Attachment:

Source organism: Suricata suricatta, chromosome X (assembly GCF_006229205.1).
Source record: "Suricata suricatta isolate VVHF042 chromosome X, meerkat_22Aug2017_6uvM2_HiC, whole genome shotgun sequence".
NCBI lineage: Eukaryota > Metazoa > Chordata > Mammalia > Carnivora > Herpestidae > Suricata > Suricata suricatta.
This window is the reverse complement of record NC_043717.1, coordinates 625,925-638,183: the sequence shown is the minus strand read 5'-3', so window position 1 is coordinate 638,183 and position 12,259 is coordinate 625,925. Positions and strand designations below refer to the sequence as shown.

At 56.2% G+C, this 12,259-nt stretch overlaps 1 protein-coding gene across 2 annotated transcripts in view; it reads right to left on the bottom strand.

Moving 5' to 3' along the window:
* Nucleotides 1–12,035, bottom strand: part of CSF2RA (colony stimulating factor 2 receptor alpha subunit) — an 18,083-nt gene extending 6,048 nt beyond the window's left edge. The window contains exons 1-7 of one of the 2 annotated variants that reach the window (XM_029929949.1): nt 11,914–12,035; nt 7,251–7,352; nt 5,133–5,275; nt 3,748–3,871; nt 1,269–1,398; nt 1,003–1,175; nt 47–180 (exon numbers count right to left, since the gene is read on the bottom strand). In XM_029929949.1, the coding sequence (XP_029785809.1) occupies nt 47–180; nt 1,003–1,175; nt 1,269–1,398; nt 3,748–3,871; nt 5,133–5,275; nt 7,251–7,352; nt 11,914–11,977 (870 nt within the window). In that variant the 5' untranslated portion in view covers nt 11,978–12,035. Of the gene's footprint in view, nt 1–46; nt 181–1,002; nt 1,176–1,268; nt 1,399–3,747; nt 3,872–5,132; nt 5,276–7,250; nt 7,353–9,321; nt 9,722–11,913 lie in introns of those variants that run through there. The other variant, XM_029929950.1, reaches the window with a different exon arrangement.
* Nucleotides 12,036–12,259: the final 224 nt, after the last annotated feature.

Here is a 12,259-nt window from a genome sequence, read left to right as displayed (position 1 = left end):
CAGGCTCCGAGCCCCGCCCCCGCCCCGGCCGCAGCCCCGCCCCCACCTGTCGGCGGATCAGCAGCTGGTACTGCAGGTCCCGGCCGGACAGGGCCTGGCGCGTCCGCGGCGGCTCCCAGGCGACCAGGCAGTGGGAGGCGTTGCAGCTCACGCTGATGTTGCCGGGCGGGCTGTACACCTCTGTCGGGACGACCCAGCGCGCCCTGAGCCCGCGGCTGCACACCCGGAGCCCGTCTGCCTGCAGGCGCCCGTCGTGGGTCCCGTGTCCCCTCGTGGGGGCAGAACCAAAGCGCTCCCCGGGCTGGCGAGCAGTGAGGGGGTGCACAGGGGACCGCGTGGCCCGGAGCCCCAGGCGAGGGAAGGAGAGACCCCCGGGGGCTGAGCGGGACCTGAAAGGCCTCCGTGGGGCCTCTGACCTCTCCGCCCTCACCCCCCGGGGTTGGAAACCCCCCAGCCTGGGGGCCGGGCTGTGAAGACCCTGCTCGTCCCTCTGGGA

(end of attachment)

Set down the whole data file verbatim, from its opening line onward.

Source organism: Suricata suricatta, chromosome X (assembly GCF_006229205.1).
Source record: "Suricata suricatta isolate VVHF042 chromosome X, meerkat_22Aug2017_6uvM2_HiC, whole genome shotgun sequence".
NCBI lineage: Eukaryota > Metazoa > Chordata > Mammalia > Carnivora > Herpestidae > Suricata > Suricata suricatta.
This window is the reverse complement of record NC_043717.1, coordinates 625,925-638,183: the sequence shown is the minus strand read 5'-3', so window position 1 is coordinate 638,183 and position 12,259 is coordinate 625,925. Positions and strand designations below refer to the sequence as shown.

At 56.2% G+C, this 12,259-nt stretch overlaps 1 protein-coding gene across 2 annotated transcripts in view; it reads right to left on the bottom strand.

Moving 5' to 3' along the window:
* Nucleotides 1–12,035, bottom strand: part of CSF2RA (colony stimulating factor 2 receptor alpha subunit) — an 18,083-nt gene extending 6,048 nt beyond the window's left edge. The window contains exons 1-7 of one of the 2 annotated variants that reach the window (XM_029929949.1): nt 11,914–12,035; nt 7,251–7,352; nt 5,133–5,275; nt 3,748–3,871; nt 1,269–1,398; nt 1,003–1,175; nt 47–180 (exon numbers count right to left, since the gene is read on the bottom strand). In XM_029929949.1, the coding sequence (XP_029785809.1) occupies nt 47–180; nt 1,003–1,175; nt 1,269–1,398; nt 3,748–3,871; nt 5,133–5,275; nt 7,251–7,352; nt 11,914–11,977 (870 nt within the window). In that variant the 5' untranslated portion in view covers nt 11,978–12,035. Of the gene's footprint in view, nt 1–46; nt 181–1,002; nt 1,176–1,268; nt 1,399–3,747; nt 3,872–5,132; nt 5,276–7,250; nt 7,353–9,321; nt 9,722–11,913 lie in introns of those variants that run through there. The other variant, XM_029929950.1, reaches the window with a different exon arrangement.
* Nucleotides 12,036–12,259: the final 224 nt, after the last annotated feature.

Here is a 12,259-nt window from a genome sequence, read left to right as displayed (position 1 = left end):
CAGGCTCCGAGCCCCGCCCCCGCCCCGGCCGCAGCCCCGCCCCCACCTGTCGGCGGATCAGCAGCTGGTACTGCAGGTCCCGGCCGGACAGGGCCTGGCGCGTCCGCGGCGGCTCCCAGGCGACCAGGCAGTGGGAGGCGTTGCAGCTCACGCTGATGTTGCCGGGCGGGCTGTACACCTCTGTCGGGACGACCCAGCGCGCCCTGAGCCCGCGGCTGCACACCCGGAGCCCGTCTGCCTGCAGGCGCCCGTCGTGGGTCCCGTGTCCCCTCGTGGGGGCAGAACCAAAGCGCTCCCCGGGCTGGCGAGCAGTGAGGGGGTGCACAGGGGACCGCGTGGCCCGGAGCCCCAGGCGAGGGAAGGAGAGACCCCCGGGGGCTGAGCGGGACCTGAAAGGCCTCCGTGGGGCCTCTGACCTCTCCGCCCTCACCCCCCGGGGTTGGAAACCCCCCAGCCTGGGGGCCGGGCTGTGAAGACCCTGCTCGTCCCTCTGGGA